A man arrested Thursday for bringing a shotgun and ammunition in his car to a Yale building has been released from custody.
John Petrini, 61, was released Friday on a promise to appear at an arraignment hearing on Oct. 1. He is charged with breach of peace, threatening, carrying a dangerous weapon, carrying a weapon in a motor vehicle and driving with a suspended license, the Yale Police Department said.
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Although he currently is free, Petrini has signed an agreement with the YPD saying that he will never set foot on Yale’s campus again, University Vice President and Secretary Linda Lorimer said Sunday. If Petrini needs anything from Human Resources, YPD Chief James Perrotti will personally manage those concerns.
Petrini, a Yale physical plant employee who retired in 2002, allegedly had an unloaded shotgun and ammunition in his car, and University officials said they believe he may have been targeting human resources staff at 221 Whitney Ave. Although officials stress that they do not know why he may have wanted to target them, Petrini was denied an appeal last year after the University refused to pay him retirement benefits.
Petrini’s attorney, Jamie E. Alosi, said he was released because, with no criminal record, he was not considered a threat. Petrini’s shotgun was seized, she added.
At a Sunday evening news conference related to the suspected murder of Annie Le MED ’13, Perrotti was asked if Petrini’s release is a threat to campus safety.
“We’re working on it,” Perrotti said. “We have a plan in place.” (He declined further comment.)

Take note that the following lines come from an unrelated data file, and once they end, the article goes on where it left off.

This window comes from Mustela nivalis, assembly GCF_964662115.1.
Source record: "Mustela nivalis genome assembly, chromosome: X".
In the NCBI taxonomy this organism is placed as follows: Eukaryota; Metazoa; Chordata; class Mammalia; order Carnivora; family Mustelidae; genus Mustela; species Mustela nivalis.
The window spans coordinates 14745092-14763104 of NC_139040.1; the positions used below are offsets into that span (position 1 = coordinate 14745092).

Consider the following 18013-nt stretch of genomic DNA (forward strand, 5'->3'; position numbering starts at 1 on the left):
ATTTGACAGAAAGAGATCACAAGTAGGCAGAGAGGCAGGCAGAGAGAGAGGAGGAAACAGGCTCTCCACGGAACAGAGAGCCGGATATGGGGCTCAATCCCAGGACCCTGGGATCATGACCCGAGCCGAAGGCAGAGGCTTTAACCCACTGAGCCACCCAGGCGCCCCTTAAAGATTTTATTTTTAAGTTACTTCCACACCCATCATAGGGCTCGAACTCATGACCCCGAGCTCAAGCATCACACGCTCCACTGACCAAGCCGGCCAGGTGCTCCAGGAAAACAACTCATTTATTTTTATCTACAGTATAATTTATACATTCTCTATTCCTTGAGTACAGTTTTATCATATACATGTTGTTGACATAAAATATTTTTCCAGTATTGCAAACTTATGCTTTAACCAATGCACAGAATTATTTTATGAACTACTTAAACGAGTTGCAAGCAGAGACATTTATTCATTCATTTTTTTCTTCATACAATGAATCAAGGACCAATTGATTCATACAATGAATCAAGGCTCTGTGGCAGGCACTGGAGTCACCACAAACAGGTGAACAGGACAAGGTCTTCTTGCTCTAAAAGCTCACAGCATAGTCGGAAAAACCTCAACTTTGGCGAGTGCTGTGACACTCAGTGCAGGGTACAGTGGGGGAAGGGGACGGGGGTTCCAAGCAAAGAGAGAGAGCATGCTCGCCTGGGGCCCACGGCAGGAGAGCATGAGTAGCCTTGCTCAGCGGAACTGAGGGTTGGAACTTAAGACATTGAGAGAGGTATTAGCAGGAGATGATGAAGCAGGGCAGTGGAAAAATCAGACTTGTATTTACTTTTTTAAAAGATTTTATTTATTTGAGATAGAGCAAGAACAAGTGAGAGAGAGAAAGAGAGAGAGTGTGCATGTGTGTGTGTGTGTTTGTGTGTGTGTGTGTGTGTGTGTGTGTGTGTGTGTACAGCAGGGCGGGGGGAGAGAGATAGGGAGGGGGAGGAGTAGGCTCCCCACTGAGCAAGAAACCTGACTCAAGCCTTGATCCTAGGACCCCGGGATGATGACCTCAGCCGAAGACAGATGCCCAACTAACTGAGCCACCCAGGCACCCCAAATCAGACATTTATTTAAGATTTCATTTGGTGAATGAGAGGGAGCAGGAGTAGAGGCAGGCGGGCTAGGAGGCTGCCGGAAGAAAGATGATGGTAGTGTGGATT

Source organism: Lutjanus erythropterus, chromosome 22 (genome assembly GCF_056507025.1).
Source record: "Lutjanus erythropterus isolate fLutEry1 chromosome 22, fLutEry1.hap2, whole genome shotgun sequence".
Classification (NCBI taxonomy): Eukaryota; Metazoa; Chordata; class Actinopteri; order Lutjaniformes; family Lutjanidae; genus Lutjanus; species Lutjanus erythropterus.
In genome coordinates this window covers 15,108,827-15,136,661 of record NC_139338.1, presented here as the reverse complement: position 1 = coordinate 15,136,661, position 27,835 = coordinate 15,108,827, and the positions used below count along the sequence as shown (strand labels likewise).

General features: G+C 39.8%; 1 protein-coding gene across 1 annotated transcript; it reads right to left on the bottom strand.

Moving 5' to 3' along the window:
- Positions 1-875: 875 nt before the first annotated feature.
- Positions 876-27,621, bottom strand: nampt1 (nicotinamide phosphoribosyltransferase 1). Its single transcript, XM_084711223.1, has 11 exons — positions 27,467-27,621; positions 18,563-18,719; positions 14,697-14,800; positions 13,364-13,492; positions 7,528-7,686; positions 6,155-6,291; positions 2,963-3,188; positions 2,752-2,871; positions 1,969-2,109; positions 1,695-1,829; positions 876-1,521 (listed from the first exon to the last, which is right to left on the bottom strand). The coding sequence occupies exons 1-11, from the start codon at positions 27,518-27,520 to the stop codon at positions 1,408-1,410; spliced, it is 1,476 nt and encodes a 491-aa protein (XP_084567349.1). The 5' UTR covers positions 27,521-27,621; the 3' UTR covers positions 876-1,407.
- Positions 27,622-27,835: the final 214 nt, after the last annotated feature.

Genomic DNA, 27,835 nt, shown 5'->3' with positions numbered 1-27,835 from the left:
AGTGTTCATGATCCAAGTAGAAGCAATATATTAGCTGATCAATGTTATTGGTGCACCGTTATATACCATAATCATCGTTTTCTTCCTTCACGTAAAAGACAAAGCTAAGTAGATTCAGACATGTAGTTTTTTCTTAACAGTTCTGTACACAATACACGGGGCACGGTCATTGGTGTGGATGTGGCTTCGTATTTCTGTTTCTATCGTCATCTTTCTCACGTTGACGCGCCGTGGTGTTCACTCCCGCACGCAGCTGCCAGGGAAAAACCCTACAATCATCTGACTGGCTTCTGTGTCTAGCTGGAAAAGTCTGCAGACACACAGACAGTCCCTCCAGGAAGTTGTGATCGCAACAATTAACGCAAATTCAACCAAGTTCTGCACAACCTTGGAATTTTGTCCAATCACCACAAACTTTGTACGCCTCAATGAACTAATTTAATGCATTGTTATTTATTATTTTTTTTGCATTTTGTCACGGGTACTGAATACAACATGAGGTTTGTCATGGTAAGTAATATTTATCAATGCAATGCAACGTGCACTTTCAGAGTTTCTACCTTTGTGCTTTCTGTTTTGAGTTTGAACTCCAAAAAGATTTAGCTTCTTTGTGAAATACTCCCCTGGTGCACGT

No one answered the door at Petrini’s apartment Sunday night, and neighbors and Yale colleagues said they did not know him. Alosi declined to make Petrini available for an interview.
Over the summer, staff members from Human Resources department moved from 155 Whitney Ave. to 221 Whitney Ave., 500 feet away. They moved in preparation for the Whitney Avenue building to be razed and the four-acre plot nearby to become the new campus for the Yale School of Management.
Petrini apparently did not know about the move — a mistake that may have saved lives. On Thursday, he walked into 155 Whitney Ave. and asked an employee for the new location of the Human Resources office.
The employee told Petrini of the office’s new location, at 221 Whitney Ave. After Petrini left, the employee notified the Yale Police Department using a campus blue phone. One minute later, after Petrini got out of his car at a parking lot near the new building, police arrested him.
“[The employee] thought he looked suspicious and carried some kind of package that was suspicious,” Vice President for Human Resources and Administration Michael Peel said in an interview. “It was certainly exemplary behavior that may have saved us from a tragic outcome.”
Petrini had a previous dispute with Yale. He filed a complaint with the University in 2008 because he claimed he did not receive his deserved retirement pension. Petrini’s appeal was denied because he left the University in 2002, and did not meet the minimum age requirement of 55 to be eligible for retirement benefits, Peel said Friday.
No further discussion between the University and Petrini has occurred since the appeal was denied, Peel added.
“We’re just surmising that was what his issue was,” he said. “I don’t know for a fact that was why he was heading to the Human Resources office.”
Alosi said Petrini never took the shotgun out of his car. She said she did not know why he went to the building.
The Yale community was notified of the incident in a 1:33 p.m. e-mail message Thursday from Yale Police Chief James Perrotti.
The University has an emergency ALERT system in place — which sends a text message, phone call and e-mail to all members of the Yale community — to disseminate facts about potential security issues as they come. But in this case, University President Richard Levin said, a text message alert was deemed unnecessary because the suspect was apprehended within a minute.
Harrison Korn contributed reporting.